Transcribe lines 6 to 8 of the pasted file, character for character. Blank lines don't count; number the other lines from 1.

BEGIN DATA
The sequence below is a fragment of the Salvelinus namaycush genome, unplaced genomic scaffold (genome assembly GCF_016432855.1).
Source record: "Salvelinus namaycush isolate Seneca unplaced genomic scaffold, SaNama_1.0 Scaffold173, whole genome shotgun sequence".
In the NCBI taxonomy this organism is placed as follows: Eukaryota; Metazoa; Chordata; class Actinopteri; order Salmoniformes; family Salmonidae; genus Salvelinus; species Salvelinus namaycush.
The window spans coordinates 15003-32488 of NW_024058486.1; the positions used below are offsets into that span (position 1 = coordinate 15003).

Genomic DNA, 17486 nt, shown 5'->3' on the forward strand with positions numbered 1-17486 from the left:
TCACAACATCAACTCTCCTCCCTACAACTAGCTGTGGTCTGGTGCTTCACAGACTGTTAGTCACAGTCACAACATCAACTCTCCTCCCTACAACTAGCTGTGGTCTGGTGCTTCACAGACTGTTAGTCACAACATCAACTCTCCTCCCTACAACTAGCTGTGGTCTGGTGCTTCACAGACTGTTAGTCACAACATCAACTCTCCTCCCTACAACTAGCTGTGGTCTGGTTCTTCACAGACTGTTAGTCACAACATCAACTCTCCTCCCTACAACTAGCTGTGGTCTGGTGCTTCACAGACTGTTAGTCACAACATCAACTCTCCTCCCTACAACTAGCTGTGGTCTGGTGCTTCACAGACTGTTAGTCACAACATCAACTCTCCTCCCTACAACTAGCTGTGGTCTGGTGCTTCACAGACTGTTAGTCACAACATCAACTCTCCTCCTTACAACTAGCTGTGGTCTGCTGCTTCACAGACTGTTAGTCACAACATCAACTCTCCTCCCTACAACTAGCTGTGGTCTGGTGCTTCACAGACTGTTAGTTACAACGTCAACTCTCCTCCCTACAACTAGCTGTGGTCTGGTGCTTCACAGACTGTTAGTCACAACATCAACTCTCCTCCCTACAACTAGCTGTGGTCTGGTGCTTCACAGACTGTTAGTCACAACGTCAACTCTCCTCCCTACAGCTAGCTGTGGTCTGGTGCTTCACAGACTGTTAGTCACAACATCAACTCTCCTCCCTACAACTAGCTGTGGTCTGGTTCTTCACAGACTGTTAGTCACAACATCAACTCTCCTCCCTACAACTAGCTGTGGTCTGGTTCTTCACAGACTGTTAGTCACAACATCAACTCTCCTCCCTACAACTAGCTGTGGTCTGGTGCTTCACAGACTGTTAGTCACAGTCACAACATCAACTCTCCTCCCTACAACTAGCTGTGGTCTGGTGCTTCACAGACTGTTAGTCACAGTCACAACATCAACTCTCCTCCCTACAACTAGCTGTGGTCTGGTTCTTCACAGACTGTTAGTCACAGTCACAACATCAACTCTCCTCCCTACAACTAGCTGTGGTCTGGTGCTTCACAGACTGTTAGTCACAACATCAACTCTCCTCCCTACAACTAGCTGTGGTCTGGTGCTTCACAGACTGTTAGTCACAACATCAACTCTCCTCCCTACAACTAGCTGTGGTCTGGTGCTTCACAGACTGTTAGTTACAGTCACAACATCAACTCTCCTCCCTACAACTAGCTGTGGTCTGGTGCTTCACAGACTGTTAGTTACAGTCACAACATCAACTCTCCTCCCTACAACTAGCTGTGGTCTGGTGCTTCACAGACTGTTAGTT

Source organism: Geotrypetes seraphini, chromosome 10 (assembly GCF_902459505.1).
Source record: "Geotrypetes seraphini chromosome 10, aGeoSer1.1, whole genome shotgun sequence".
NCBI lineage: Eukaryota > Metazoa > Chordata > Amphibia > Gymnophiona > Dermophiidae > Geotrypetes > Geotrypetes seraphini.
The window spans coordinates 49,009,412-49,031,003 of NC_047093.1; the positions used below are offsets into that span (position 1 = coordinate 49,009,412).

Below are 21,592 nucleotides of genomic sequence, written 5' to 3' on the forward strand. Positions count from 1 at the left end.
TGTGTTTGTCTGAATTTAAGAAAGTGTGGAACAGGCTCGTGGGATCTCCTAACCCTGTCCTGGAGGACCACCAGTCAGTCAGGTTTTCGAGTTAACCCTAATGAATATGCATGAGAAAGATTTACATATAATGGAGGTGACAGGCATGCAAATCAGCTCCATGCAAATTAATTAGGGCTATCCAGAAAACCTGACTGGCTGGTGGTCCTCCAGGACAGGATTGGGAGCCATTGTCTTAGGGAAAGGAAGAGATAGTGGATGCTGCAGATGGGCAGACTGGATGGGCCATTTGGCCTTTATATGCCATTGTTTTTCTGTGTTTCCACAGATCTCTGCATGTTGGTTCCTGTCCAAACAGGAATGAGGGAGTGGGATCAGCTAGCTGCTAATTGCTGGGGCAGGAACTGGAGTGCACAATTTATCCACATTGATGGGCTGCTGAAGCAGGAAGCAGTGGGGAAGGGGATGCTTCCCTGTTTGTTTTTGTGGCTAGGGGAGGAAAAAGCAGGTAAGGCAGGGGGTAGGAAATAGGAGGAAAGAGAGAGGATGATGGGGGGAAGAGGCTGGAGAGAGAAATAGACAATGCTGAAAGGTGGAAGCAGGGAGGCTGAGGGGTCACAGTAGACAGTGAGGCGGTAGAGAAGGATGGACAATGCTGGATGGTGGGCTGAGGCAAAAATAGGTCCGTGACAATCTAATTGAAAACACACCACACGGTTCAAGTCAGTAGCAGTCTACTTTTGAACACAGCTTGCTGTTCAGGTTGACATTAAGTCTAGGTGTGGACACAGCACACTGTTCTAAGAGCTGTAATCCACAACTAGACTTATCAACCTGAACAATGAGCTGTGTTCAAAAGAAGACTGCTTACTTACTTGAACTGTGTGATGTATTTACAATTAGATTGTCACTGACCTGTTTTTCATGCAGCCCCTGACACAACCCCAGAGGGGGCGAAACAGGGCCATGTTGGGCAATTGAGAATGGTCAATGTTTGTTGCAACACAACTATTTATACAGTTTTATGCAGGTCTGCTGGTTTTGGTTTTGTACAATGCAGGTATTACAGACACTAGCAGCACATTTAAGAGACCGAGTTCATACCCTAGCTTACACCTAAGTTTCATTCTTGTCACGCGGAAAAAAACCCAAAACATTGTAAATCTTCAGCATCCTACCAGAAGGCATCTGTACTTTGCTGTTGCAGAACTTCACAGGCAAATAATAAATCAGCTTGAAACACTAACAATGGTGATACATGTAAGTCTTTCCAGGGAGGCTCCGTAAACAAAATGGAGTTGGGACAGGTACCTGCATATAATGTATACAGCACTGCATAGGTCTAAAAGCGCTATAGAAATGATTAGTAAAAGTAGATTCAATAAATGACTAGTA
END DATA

TCACAACATCAACTCTCCTCCCTACAACTAGCTGTGGTCTGGTGCTTCACAGACTGTTAGTCACAGTCACAACATCAACTCTCCTCCCTACAACTAGCTGTGGTCTGGTGCTTCACAGACTGTTAGTCACAACATCAACTCTCCTCCCTACAACTAGCTGTGGTCTGGTGCTTCACAGACTGTTAGTCACAACATCAACTCTCCTCCCTACAACTAGCTGTGGTCTGGTTCTTCACAGACTGTTAGTCACAACATCAACTCTCCTCCCTACAACTAGCTGTGGTCTGGTGCTTCACAGACTGTTAGTCACAACATCAACTCTCCTCCCTACAACTAGCTGTGGTCTGGTGCTTCACAGACTGTTAGTCACAACATCAACTCTCCTCCCTACAACTAGCTGTGGTCTGGTGCTTCACAGACTGTTAGTCACAACATCAACTCTCCTCCTTACAACTAGCTGTGGTCTGCTGCTTCACAGACTGTTAGTCACAACATCAACTCTCCTCCCTACAACTAGCTGTGGTCTGGTGCTTCACAGACTGTTAGTTACAACGTCAACTCTCCTCCCTACAACTAGCTGTGGTCTGGTGCTTCACAGACTGTTAGTCACAACATCAACTCTCCTCCCTACAACTAGCTGTGGTCTGGTGCTTCACAGACTGTTAGTCACAACGTCAACTCTCCTCCCTACAGCTAGCTGTGGTCTGGTGCTTCACAGACTGTTAGTCACAACATCAACTCTCCTCCCTACAACTAGCTGTGGTCTGGTTCTTCACAGACTGTTAGTCACAACATCAACTCTCCTCCCTACAACTAGCTGTGGTCTGGTTCTTCACAGACTGTTAGTCACAACATCAACTCTCCTCCCTACAACTAGCTGTGGTCTGGTGCTTCACAGACTGTTAGTCACAGTCACAACATCAACTCTCCTCCCTACAACTAGCTGTGGTCTGGTGCTTCACAGACTGTTAGTCACAGTCACAACATCAACTCTCCTCCCTACAACTAGCTGTGGTCTGGTTCTTCACAGACTGTTAGTCACAGTCACAACATCAACTCTCCTCCCTACAACTAGCTGTGGTCTGGTGCTTCACAGACTGTTAGTCACAACATCAACTCTCCTCCCTACAACTAGCTGTGGTCTGGTGCTTCACAGACTGTTAGTCACAACATCAACTCTCCTCCCTACAACTAGCTGTGGTCTGGTGCTTCACAGACTGTTAGTTACAGTCACAACATCAACTCTCCTCCCTACAACTAGCTGTGGTCTGGTGCTTCACAGACTGTTAGTTACAGTCACAACATCAACTCTCCTCCCTACAACTAGCTGTGGTCTGGTGCTTCACAGACTGTTAGTT

Source organism: Geotrypetes seraphini, chromosome 10 (assembly GCF_902459505.1).
Source record: "Geotrypetes seraphini chromosome 10, aGeoSer1.1, whole genome shotgun sequence".